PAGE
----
Despite a lack of scientific visual evidence, aliens in all shapes and sizes have been part of our popular culture for decades.

Over time, an endless supply of visualized creatures has left an impression of aliens in the minds of generations. Though some depictions were hostile and fitting to the horror genre, such as the creatures in Ridley Scott’s 1979 film Alien and John Carpenter’s 1982 horror The Thing, some representations depicted aliens as benign and exploratory creatures, in the vein of Steven Spielberg’s Close Encounters of the Third Kind (1977) and E.T. the Extraterrestrial (1982). Some aliens have been easy to understand, like the ones in Star Trek (1995-), while others have been transcendental beings far too advanced for human comprehension, as Carl Sagan demonstrated in his 1997 novel Contact

The topic of aliens has consistently captivated vast cinema audiences. Here: advertisement for the 1977 movie ‘Close Encounters of the Third Kind,’ 1997. Image credit: flickr, CC BY 2.0.

The creativity surrounding the visualization of extraterrestrial life is endless. While Jordan Peele imagined a jellyfish-esque creature who can morph itself into a classical UFO stereotype in Nope (2022), Dennis Villeneuve’s Arrival (2016) included seven-limbed cephalopod (highly advanced marine animals, such as octopus, squid, or cuttlefish) aliens fictitiously called “heptapods”. Nevertheless, the first image that pops into our minds when someone mentions aliens is similar to the grey-like creatures in X-Files, the Colonists. Whether it be grey or green, a typical embodiment of aliens is considered to be a short, slender humanoid with buggy black eyes and a massive triangular head. Deviations happen, but the fundamental image remains mostly intact.

From a historical standpoint, the little green men stereotype dates to a 12th-century legend known as “The Green Children of Woolpit”, where two children with green skin appear in a village out of nowhere. The green skin characteristic was later reinforced in Harold Lawlor’s story “Mayaya’s Little Green Men” (1946) and Frederic Brown’s novel Martians, Go Home (1954). Although medieval fairytales don’t possess direct links to alien representation, frequently characterising otherworldly creatures as having green skin can be traced back to folklore. The imagery gradually became a media staple of supernatural or extraterrestrial creatures with more instances surfacing, such as the Great Gazoo character in “The Flintstones” in 1965 and referenced multiple times in Star Trek: The Original Series (1966-1969) and Doctor Who (2005-2007).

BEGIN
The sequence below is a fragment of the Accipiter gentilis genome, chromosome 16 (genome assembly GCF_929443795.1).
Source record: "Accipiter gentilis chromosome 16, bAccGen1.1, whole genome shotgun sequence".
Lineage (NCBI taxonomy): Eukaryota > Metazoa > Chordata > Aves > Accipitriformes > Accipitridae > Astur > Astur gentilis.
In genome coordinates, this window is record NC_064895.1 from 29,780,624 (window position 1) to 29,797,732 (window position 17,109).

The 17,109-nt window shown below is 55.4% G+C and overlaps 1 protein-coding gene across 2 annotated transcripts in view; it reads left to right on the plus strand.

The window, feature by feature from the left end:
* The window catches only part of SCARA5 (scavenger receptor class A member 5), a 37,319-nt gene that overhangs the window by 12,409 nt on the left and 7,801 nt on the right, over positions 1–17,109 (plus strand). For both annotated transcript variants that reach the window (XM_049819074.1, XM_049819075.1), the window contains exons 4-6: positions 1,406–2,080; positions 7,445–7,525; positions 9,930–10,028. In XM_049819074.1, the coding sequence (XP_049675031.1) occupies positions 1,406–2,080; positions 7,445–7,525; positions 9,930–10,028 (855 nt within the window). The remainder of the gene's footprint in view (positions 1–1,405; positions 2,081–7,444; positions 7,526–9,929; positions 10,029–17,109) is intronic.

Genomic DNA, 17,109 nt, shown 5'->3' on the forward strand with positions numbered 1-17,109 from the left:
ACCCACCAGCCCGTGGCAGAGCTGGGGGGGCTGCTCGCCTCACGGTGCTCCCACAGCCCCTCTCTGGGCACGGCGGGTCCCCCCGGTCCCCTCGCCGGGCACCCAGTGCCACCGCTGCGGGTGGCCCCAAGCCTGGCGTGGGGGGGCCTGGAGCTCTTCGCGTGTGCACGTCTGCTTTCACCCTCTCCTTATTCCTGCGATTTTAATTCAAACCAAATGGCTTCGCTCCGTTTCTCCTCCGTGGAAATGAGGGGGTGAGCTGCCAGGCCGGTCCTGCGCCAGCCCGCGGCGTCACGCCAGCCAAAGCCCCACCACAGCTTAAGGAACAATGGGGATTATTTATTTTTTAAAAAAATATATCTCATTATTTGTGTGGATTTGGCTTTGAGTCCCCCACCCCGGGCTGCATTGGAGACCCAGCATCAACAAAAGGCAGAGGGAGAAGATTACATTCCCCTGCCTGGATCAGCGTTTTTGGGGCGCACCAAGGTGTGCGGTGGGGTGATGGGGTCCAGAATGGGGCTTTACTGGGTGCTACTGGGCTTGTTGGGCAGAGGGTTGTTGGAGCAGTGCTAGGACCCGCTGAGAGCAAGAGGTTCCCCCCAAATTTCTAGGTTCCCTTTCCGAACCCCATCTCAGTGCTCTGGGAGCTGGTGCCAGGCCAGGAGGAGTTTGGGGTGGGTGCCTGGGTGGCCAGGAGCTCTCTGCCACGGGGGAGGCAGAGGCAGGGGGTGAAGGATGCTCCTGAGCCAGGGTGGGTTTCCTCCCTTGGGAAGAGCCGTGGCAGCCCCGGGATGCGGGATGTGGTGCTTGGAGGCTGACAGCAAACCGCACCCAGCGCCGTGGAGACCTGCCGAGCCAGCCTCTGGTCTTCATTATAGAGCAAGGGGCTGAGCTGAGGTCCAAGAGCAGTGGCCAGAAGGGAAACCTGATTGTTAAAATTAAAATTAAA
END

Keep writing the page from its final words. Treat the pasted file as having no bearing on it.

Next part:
Popular culture legitimised conceivable alien stereotypes with characteristics similar to human anatomy but just different enough to intimidate.

On the other hand, the next stereotype of tentacled aliens has a different backstory. As most famously seen in Arrival (2016), extraterrestrial creatures who embody an octopus-like morphology can be linked to the fact that octopuses are generally considered “alien” when compared to other species on Earth. A 2018 study titled “Cause of Cambrian Explosion – Terrestrial or Cosmic?” expanded upon the genetic complexity and mysteriousness of octopuses, suggesting a possible extraterrestrial explanation. The claim did not lead to any solid evidence that would legitimise the categorisation. Still, it did set a framework for why alien imagery draws inspiration from the appearances of octopuses. 

Popular culture legitimised conceivable alien stereotypes with characteristics similar to human anatomy but just different enough to intimidate. It has created a balanced mixture of scientific speculation and the presence of aliens in the media and literature created just enough room for imaginative manipulation for the sake of a story. We read and witnessed all kinds of creatures without having a legitimate frame of reference. What science fiction proposes is not a rejection of science but an imaginative play with what it can discover. As for the true nature of extraterrestrial life forms, there are countless conspiracy theories to be discussed and explanations to be made with no conclusive answer. Do the aliens have big heads and slim figures because their advanced nature doesn’t require physical strength? Do they lack mouths because verbal communication is primitive? Alternatively, are we forcing physicality onto something that is perhaps a mere sensorial substance? 

Until an advanced extraterrestrial glides by our telescopes, a spaceship glamorously lands on a random American neighborhood, or we receive a cryptic code from a malicious creature, we are left only with what human minds can conjure.

No definitive answer can be formulated for these questions, but what we don’t know can shed light on what we actually can know. What is offered by science fiction is never considered as science—but rather, it is an extension of scientific creativity. The alien worlds we consider ourselves familiar with take their inspiration from science but gather their inspiration from nature, culture, and technology. We see an amalgamation of what humans experience from a human perspective. Our imaginations can only extend through knowledge and culture accumulation. Until an advanced extraterrestrial glides by our telescopes, a spaceship glamorously lands on a random American neighborhood, or we receive a cryptic code from a malicious creature, we are left only with what human minds can conjure. That is to say, until we receive or achieve a confirmation, we are probably stuck with the little green men.